On a roll: Keeping the Olympic dream alive

Sport scientists helped Britain's athletes reach new heights in Beijing. Dan Poole finds them in preparation for London 2012
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The Independent Online

The Great Britain team returned from the Beijing Olympics covered in glory, not to mention weighed down with medals: 47 in all. The accolades didn't stop there, with triple gold medal-winning sprint cyclist Chris Hoy going on to pick up the BBC's Sports Personality of the Year award.

Since when did a sport such as cycling become successful and recognisable enough for one of its protagonists to beat the glamorous world of Formula One – represented by Lewis Hamilton on this occasion – into second place? The Sports Personality of the Year is an award that has recently been won by boxers, cricketers, rugby players and footballers. Even when Olympic winners have come to the fore it's been those from track and field rather than the smooth pine of the velodrome. Just how did our cyclists get so good?

The importance of the relationship between an athlete and his or her coach is well known. But the success of Britain's cyclists, along with that of many other athletes from Team GB, can also be attributed to the strength and prominence of sport science in the UK – an area of training and assistance that might not immediately spring to mind.

"The support system that British Cycling has developed – including sport science, sport medicine and coaching – has had a massive impact on the performance of athletes," says Nigel Mitchell, performance nutritionist with the British Cycling team. "We're not sending any more athletes to the games than we did to Barcelona, Atlanta or Sydney. Yet we're getting a much better return on the medals. Something is different there."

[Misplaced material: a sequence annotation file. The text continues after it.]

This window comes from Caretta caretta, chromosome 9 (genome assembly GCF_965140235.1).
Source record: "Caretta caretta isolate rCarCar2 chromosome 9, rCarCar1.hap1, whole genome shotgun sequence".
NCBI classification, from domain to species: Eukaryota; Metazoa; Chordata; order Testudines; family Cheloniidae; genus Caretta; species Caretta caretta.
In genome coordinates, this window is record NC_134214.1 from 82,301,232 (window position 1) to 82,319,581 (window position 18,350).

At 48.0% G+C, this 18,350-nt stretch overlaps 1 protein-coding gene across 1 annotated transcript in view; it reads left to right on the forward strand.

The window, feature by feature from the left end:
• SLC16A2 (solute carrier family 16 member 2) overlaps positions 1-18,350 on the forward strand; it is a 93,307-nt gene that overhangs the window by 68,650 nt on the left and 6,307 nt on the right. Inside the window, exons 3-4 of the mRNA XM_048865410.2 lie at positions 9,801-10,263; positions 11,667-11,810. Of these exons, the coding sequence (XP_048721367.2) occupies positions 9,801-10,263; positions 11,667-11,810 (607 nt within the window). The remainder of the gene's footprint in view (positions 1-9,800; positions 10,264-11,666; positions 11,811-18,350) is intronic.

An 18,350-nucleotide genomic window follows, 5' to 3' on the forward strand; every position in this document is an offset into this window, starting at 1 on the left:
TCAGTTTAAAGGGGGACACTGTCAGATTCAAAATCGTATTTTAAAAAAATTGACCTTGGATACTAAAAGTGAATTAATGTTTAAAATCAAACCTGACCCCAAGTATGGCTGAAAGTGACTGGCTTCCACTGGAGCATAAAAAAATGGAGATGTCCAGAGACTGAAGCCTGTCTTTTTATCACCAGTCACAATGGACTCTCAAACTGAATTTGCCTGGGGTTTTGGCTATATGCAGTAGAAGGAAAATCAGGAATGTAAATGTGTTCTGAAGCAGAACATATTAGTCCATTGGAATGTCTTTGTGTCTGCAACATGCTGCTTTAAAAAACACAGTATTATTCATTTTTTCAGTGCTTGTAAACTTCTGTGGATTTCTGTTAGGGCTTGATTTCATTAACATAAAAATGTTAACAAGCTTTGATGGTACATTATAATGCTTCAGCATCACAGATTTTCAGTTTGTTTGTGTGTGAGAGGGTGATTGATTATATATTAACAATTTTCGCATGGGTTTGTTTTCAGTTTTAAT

Sport science started to have a significant impact once lottery funding was made available for Olympic sports in 1996 – the same year that Great Britain performed particularly poorly at the Atlanta games, finishing 36th in the medals table. The forward momentum was maintained with the creation of the English Institute of Sport (EIS) in 2002, which meant sport science and medical support services could be provided for athletes through a network of regional centres.

What exactly does the sport science service entail? There are seven core areas: biomechanics; strength and conditioning; psychology; talent identification; physiology; performance analysis; and nutrition. The idea is to understand and subsequently enhance athletes' performance through the application of scientific knowledge, as well as providing advice and support to coaches. It works along the same lines as Sir Clive Woodward's mantra for winning England the Rugby World Cup in 2003: by doing "100 things one per cent better".